Everything rots. Mildew colonises clothes left in wardrobes. I returned from a trip to find the mordantly expensive Panama hat I had purchased only half in jest in London was acquiring a greenish tinge. And books, well, given long enough they will end up like the rotten laws in the library in my house.

Of course, there’s a fairly obvious solution to this problem set. The Kindle would seem to solve both the supply side of the reading problem in Freetown, and sidestep the issue of decaying pages. I have one too, a birthday gift from last year. I just don’t like it. Now is not the time to thrash out the hackneyed trope of the book as artefact. Nor does my disgust at the fact the fact that I couldn’t order Larry McMurtry’s western epic ‘Lonesome Dove’ on my UK-specification Kindle justify my subsequent neglect of it.

But, alongside irrational dislike, it is worth pointing out that with Sierra Leone’s medieval telecoms it is impossible to download books on the hop on a Kindle, as one can in Europe or America. Furthermore, electronics are not immune to this country’s climate either.

At last inspection my Kindle was alive. But once, not long after I arrived in Sierra Leone, I sat by night outside a hotel in the town of Makeni in the scorching centre of the country, my laptop cracked open on my knees. Moths and flying things flocked to the screen-light. Some days later other, smaller, at-a-different-stage-of-the-life-cycle things were hatching under the keyboard. They were scrambling out of the cracks between the QWERTYUIOP.

In this environment of scarcity, books become twinned with another, apparently incongruous set of objects; Land Rover parts. The two categories have little in common in the wider world, but in Freetown both are, to a greater or lesser extent, essential but unobtainable. I have written at length before about the travails of car ownership in Sierra Leone. Now is not the place to go into it again. It is suffice to say that you need Land Rover parts in Freetown like you (or at least I) need books, you can’t get either, and so both are things that you have to bring in.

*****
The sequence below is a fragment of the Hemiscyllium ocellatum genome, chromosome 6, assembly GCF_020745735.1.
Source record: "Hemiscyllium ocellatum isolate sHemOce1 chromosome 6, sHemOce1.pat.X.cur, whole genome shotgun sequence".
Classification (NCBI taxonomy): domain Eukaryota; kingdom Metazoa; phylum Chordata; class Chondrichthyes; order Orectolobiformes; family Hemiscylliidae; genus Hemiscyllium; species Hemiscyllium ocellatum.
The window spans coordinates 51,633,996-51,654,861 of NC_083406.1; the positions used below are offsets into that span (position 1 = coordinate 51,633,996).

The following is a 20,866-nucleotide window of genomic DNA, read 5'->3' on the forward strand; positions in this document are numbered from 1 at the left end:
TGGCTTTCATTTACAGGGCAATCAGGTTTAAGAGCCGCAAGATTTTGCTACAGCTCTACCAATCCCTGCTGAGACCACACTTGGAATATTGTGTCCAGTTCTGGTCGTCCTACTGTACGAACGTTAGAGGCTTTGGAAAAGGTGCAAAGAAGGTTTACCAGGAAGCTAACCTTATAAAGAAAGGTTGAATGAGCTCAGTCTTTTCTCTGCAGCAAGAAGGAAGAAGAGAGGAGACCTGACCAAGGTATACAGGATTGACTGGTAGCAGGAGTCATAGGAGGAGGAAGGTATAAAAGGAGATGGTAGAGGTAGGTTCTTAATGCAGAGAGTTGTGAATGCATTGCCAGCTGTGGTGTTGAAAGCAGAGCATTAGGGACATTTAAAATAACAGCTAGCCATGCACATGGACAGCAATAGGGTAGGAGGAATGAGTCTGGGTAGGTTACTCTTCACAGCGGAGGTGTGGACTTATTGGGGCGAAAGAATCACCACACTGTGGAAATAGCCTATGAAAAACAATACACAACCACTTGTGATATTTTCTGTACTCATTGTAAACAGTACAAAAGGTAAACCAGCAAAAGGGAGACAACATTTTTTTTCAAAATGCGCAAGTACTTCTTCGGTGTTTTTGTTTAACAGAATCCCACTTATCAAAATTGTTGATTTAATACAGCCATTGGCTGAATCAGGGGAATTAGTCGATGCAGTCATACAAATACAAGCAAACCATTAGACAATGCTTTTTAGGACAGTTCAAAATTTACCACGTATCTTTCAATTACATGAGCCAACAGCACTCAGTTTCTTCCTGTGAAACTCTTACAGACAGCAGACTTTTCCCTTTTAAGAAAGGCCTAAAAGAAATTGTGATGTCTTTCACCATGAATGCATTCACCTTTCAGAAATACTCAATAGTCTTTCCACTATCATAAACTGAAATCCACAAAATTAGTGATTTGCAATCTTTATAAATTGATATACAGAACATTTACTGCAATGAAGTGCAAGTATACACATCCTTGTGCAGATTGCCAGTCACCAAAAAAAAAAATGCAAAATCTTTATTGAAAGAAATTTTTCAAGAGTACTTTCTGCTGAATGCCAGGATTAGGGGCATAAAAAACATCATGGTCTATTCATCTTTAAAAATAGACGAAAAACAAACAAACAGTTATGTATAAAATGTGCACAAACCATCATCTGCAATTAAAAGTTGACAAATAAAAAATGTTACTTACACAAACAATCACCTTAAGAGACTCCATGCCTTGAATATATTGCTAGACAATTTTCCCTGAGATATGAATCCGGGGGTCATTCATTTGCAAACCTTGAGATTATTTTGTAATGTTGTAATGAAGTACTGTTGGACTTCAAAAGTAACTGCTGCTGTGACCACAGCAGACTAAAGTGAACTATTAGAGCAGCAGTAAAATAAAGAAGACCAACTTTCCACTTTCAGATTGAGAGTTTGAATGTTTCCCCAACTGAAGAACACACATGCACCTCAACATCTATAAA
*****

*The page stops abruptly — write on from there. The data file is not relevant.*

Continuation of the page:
For me, book shopping is one of the best things about shore leave, about not being in Sierra Leone. In London hitting up Skoob, the subterranean second-hand emporium in the bowels of the Brunswick Centre by Russell Square, or raiding Slightly Foxed on the Gloucester Road in South Kensington, is a pleasure every bit as keen as the company of western women who don’t work for NGOs, or the feel of fabrics that have never hosted mildew next to the skin.

Buying Land Rover parts is less fun. These days it’s largely done over the Internet. The prices are lower (but still ruinous) and, as with the acquisition of pornography, online shopping removes the need to have a face-to-face encounter with a store owner who may well be situated somewhere on the autistic spectrum. But once, purchased, Land Rover parts, like books, need carriage to Sierra Leone.

When I returned to Freetown after Christmas my luggage contained the following: Anthony Powell’s ‘At Lady Molly’s,’ two front suspension shock absorbers, James Mellow’s Hemingway biography ‘A Life Without Consequences’, an air conditioning front evaporator unit, Flaubert’s Madame Bovary in Oxford World Classic’s paperback, a front driver’s door lock assembly, AS Byatt’s ‘Possession,’ a fuel filter, Bruce Chatwin’s ‘In Patagonia,’ an air filter, Siegfried Sassoon’s ‘Memoirs of an Infantry Officer,’ an oil filter, and Barbara Kingsolver’s ‘The Poisonwood Bible.’

There were also some more books. The key difference, I suppose, is that one day I plan to sell my car.

Simon Akam is Reuters’ correspondent in Sierra Leone. His website is www.simonakam.com and he has also written these which we think are excellent:  The Long and Winding Road (on Land Rover parts in Africa) and Stars of the Stalls (on second hand book shopping).

A curious conversation about driving a car

CoverThe Great Gatsby – F. Scott Fitzgerald

Cars and chauffeurs pervade Fitzgerald’s novel, first published in 1925 at a time when the automotive industry was coming to define the American way of life.  This was mainly because in the decade after the First World War prices of mass-produced cars dropped sufficiently to make them widely available to people outside the elite of American society.  The Great Gatsby, however, was written before the era of Route 101 and open highways, and 28 years before Kerouac published On The Road and the Beat Generation took off.  Clearly, Fitzgerald’s car is no vehicle of emancipation, but instead represents the false hope and delusion that lies at the heart of the novel.